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In the days since Sen. John McCain (Ariz.) selected Alaska Gov. Sarah Palin to be his running mate, discussion about her candidacy has centered on whether she is ready for the job and if she will add female voters into the GOP column — particularly disaffected backers of defeated Democratic primary candidate Sen. Hillary Rodham Clinton (N.Y.).

But an analysis of two similar episodes in U.S. history suggests that the fevered speculation may be out of place and that Palin will neither hurt the ticket through her inexperience nor do much to draw women to the Republican ticket. In each earlier case, people ignored factors related to the vice presidential selection and based their vote on the person running for president instead.

In 1988, then-Sen. Dan Quayle (R) of Indiana vaulted uneasily into the public eye when Republican Vice President George H.W. Bush selected him to join his ultimately successful quest for the presidency. From the moment a buoyant — and boyish — Quayle hopped onto an outdoor stage with Bush at the Republican National Convention in New Orleans, questions were raised about whether he had the capacity to be vice president and, if need be, president. Such questions echo today about Palin, whose relative lack of experience is stirring concern about whether she has the right background to be vice president.

But according to a report from that time, Republicans who meticulously studied the “Quayle factor” after the 1988 election concluded that the Senator cost Bush no more than 2 percent of the vote.

“It didn’t change anything,” said Frank Fahrenkopf, who at the time was chairman of the Republican National Committee and was in charge of the New Orleans convention. “People voted the top of the ticket.”

One of the pivotal moments of the campaign was the debate between Quayle and his Democratic opponent for the vice presidency, then-Sen. Lloyd Bentsen (D) of Texas. The debate is remembered solely for Bentsen’s riposte to Quayle’s comparison of his experience to John F. Kennedy’s when Kennedy ran for president. “Senator,” Bentsen famously said, “I served with Jack Kennedy. I knew Jack Kennedy. Jack Kennedy was a friend of mine. Senator, you’re no Jack Kennedy.”

But the forgotten remainder of the debate may have made more of an impression at the time. According to an analysis by the Gallup polling agency, the proportion of voters who said Quayle was qualified to be president actually increased after the debate.

Concerns about Quayle were perhaps even greater than those about Palin, whose performance in her acceptance speech at the convention Wednesday evening probably mitigated some doubts about her ability to handle the pressure of the presidency.

In 1984, former Vice President Walter Mondale chose a New York Congresswoman, Geraldine Ferraro, to run with him on a ticket challenging President Ronald Reagan and Bush. The selection was a clear play for the women’s vote and viewed in some quarters as a desperate gambit by an underdog seeking to unseat a popular incumbent.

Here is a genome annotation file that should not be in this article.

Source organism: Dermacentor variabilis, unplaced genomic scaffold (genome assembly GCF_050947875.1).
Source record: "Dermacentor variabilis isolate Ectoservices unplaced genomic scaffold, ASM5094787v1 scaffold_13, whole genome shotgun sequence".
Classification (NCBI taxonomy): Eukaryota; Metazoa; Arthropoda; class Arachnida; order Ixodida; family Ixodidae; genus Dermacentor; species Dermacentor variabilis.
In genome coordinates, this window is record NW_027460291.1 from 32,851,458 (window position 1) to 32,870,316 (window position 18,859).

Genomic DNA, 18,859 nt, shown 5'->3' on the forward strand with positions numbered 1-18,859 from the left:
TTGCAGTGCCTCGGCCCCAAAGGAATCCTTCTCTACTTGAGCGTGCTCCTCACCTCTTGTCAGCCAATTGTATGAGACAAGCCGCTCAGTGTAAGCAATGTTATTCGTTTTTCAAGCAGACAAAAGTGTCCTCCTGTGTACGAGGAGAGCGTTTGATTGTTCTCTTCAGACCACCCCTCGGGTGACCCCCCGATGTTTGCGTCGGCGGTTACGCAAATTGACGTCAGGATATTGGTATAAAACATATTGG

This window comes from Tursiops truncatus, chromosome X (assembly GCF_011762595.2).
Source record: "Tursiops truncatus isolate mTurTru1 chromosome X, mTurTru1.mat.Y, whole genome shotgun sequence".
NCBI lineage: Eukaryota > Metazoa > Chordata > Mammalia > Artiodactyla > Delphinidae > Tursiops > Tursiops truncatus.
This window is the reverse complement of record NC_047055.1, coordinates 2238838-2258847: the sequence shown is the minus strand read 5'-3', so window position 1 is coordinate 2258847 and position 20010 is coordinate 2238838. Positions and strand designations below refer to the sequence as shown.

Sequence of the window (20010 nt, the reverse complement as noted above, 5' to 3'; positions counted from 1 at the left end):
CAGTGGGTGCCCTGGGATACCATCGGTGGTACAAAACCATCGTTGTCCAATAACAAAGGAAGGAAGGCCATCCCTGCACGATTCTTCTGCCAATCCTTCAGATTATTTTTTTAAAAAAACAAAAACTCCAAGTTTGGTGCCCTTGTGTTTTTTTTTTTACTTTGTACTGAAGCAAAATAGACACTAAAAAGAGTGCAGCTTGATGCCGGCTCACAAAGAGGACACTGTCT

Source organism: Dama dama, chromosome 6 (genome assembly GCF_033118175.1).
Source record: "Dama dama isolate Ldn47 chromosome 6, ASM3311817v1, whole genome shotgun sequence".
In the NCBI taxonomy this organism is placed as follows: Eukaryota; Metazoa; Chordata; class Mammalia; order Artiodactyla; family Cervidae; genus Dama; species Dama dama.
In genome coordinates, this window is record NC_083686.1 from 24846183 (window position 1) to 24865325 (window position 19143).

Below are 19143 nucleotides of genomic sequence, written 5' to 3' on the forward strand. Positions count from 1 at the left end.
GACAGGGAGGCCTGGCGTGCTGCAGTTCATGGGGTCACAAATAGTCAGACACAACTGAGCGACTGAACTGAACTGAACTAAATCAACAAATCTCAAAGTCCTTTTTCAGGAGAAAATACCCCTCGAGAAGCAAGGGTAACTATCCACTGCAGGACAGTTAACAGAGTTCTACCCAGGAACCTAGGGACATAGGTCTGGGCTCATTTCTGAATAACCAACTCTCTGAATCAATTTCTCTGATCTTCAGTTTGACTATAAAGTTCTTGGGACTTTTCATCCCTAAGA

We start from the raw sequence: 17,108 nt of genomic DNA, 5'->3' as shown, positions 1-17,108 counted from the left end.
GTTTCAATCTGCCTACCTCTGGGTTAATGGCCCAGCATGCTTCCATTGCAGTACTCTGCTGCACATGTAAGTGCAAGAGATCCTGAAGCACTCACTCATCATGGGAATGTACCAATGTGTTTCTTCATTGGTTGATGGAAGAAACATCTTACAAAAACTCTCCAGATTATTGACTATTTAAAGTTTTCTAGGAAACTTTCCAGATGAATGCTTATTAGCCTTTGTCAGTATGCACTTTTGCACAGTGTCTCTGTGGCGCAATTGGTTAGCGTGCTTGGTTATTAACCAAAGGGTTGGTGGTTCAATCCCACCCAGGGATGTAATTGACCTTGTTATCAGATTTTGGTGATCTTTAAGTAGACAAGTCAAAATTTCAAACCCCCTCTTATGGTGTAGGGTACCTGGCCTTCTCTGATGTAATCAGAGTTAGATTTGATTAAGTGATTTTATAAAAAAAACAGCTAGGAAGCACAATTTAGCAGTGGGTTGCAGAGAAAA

If it was an attempt to draw the distaff vote, it didn’t work.

According to a CBS News/New York Times 1984 exit poll, Ferraro may have brought less than 1 point overall to the Democratic ticket. Reagan and Bush won resoundingly, garnering almost as many women as men, who tend to be more supportive of Republicans. The GOP ticket won the male vote by 62 percent to 38 percent over Mondale and Ferraro and took the women’s vote by 58 percent to 42 percent.

Such historical comparisons of course provide only a guide, since circumstances are different in each case. But many observers believe vice presidential selections have rarely had any effect.

Fahrenkopf noted that in Ferraro’s case, she almost immediately became damaged goods because of corruption allegations involving her husband. And he thinks the negative characterizations of Quayle were unfair.

Fahrenkopf relates a story of the day Quayle was selected by Bush, when the first impression of Quayle for millions of Americans was of the young Senator bouncing around a stage in New Orleans next to Bush as if exclaiming, “Wow, thanks pop!”

Fahrenkopf, who was also on the podium that day, said that Bush had earlier telephoned Quayle, told him he was the choice, and then directed him simply to meet at a place where a stage was set for Bush to appear. Fahrenkopf said that when Bush’s entourage arrived for the event, campaign manager James Baker approached him and told him that Quayle was the pick and that Bush wanted to announce it right away. But Baker reported that they couldn’t find Quayle.

Meanwhile, Quayle and his wife were in the middle of the crowd, trying to barge their way through to the podium as they enjoyed their last few moments of anonymity. Finally, Secret Service agents were dispatched to retrieve them and cleared a path to the stage.

When Quayle popped up onto the podium, his look of childish elation was actually that of someone overjoyed to have finally fought his way through the throng.

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